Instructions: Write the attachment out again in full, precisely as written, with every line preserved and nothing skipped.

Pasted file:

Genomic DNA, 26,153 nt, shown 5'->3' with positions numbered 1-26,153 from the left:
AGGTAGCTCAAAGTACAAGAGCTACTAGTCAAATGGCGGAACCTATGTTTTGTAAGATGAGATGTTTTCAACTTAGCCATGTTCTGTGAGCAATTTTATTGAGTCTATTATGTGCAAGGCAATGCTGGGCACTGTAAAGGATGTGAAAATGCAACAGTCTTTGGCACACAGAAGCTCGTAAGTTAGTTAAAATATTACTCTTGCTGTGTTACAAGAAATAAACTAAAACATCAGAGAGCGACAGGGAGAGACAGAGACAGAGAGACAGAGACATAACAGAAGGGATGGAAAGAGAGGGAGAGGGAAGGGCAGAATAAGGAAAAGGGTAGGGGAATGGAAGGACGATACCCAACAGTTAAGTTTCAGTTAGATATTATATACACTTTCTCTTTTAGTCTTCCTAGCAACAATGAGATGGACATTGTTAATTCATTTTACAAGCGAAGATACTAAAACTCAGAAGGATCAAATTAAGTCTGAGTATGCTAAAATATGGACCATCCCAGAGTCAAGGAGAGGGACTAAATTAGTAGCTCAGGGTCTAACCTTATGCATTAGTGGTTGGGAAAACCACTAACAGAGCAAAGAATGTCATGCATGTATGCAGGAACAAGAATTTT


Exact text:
Genomic DNA, 26,153 nt, shown 5'->3' with positions numbered 1-26,153 from the left:
AGGTAGCTCAAAGTACAAGAGCTACTAGTCAAATGGCGGAACCTATGTTTTGTAAGATGAGATGTTTTCAACTTAGCCATGTTCTGTGAGCAATTTTATTGAGTCTATTATGTGCAAGGCAATGCTGGGCACTGTAAAGGATGTGAAAATGCAACAGTCTTTGGCACACAGAAGCTCGTAAGTTAGTTAAAATATTACTCTTGCTGTGTTACAAGAAATAAACTAAAACATCAGAGAGCGACAGGGAGAGACAGAGACAGAGAGACAGAGACATAACAGAAGGGATGGAAAGAGAGGGAGAGGGAAGGGCAGAATAAGGAAAAGGGTAGGGGAATGGAAGGACGATACCCAACAGTTAAGTTTCAGTTAGATATTATATACACTTTCTCTTTTAGTCTTCCTAGCAACAATGAGATGGACATTGTTAATTCATTTTACAAGCGAAGATACTAAAACTCAGAAGGATCAAATTAAGTCTGAGTATGCTAAAATATGGACCATCCCAGAGTCAAGGAGAGGGACTAAATTAGTAGCTCAGGGTCTAACCTTATGCATTAGTGGTTGGGAAAACCACTAACAGAGCAAAGAATGTCATGCATGTATGCAGGAACAAGAATTTT